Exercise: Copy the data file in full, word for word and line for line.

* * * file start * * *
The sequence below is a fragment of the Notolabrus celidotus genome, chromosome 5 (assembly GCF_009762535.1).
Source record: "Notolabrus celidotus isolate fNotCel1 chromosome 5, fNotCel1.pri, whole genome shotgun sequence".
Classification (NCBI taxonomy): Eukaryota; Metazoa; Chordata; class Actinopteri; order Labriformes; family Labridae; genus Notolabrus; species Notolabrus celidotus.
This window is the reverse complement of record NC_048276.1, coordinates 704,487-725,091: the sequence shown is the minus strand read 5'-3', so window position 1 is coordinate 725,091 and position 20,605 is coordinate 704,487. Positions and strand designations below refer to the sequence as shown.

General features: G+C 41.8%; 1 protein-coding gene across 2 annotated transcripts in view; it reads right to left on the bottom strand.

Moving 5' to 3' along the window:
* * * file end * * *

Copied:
The sequence below is a fragment of the Notolabrus celidotus genome, chromosome 5 (assembly GCF_009762535.1).
Source record: "Notolabrus celidotus isolate fNotCel1 chromosome 5, fNotCel1.pri, whole genome shotgun sequence".
Classification (NCBI taxonomy): Eukaryota; Metazoa; Chordata; class Actinopteri; order Labriformes; family Labridae; genus Notolabrus; species Notolabrus celidotus.
This window is the reverse complement of record NC_048276.1, coordinates 704,487-725,091: the sequence shown is the minus strand read 5'-3', so window position 1 is coordinate 725,091 and position 20,605 is coordinate 704,487. Positions and strand designations below refer to the sequence as shown.

General features: G+C 41.8%; 1 protein-coding gene across 2 annotated transcripts in view; it reads right to left on the bottom strand.

Moving 5' to 3' along the window: